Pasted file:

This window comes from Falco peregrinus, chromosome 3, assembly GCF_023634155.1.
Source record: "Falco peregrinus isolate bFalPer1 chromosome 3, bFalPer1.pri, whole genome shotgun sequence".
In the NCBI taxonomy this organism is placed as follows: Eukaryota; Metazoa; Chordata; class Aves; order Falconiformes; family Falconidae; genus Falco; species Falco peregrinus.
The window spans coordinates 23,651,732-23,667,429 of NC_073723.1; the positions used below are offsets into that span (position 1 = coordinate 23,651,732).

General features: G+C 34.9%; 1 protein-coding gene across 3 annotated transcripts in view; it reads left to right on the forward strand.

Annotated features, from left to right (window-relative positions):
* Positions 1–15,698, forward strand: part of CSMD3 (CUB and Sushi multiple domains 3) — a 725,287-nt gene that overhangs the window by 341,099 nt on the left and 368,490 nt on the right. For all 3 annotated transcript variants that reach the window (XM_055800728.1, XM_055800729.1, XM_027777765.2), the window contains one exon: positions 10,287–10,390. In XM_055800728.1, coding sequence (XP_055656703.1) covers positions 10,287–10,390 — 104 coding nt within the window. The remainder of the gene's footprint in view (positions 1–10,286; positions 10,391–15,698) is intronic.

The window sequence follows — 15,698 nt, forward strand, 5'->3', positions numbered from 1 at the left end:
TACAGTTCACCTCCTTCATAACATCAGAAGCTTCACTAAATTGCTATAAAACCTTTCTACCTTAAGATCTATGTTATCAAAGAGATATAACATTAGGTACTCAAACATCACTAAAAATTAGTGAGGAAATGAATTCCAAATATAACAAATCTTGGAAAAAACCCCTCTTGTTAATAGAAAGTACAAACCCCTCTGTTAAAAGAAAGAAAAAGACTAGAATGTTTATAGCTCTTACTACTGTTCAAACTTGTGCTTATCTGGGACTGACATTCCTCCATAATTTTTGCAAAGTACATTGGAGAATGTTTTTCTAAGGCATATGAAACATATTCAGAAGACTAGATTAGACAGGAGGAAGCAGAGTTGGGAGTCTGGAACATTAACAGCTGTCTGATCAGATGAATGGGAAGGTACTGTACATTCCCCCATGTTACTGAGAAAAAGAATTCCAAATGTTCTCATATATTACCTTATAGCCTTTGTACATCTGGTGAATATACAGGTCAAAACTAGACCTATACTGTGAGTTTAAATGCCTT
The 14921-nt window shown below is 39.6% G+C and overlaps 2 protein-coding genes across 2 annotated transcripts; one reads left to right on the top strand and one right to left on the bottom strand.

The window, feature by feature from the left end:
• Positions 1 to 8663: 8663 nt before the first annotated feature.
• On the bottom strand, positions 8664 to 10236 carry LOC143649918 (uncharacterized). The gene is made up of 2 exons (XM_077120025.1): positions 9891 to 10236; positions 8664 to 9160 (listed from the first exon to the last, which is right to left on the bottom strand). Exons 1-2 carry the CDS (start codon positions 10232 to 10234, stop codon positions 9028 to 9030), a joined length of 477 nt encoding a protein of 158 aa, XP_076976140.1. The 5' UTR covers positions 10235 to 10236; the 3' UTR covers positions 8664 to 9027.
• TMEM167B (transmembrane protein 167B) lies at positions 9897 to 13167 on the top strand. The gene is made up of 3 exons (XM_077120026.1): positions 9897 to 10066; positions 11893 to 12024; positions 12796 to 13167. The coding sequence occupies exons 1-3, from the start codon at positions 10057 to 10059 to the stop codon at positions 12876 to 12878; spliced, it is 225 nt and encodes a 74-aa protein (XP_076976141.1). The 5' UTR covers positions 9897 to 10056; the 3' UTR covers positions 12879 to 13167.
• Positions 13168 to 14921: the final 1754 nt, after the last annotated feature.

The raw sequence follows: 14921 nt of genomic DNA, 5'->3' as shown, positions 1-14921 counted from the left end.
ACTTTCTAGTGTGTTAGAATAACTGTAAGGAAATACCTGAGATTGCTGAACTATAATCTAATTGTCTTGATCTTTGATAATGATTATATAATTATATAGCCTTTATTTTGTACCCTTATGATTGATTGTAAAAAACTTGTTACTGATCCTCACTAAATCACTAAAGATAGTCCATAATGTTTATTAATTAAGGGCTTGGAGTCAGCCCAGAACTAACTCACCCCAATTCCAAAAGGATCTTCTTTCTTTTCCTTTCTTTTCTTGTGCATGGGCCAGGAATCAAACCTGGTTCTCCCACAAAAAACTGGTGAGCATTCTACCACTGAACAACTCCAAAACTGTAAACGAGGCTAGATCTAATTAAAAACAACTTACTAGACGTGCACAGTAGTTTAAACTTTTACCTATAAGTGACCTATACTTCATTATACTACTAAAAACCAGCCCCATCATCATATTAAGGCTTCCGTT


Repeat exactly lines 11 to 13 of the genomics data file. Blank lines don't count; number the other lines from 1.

The window, feature by feature from the left end:
• Positions 1 to 8663: 8663 nt before the first annotated feature.
• On the bottom strand, positions 8664 to 10236 carry LOC143649918 (uncharacterized). The gene is made up of 2 exons (XM_077120025.1): positions 9891 to 10236; positions 8664 to 9160 (listed from the first exon to the last, which is right to left on the bottom strand). Exons 1-2 carry the CDS (start codon positions 10232 to 10234, stop codon positions 9028 to 9030), a joined length of 477 nt encoding a protein of 158 aa, XP_076976140.1. The 5' UTR covers positions 10235 to 10236; the 3' UTR covers positions 8664 to 9027.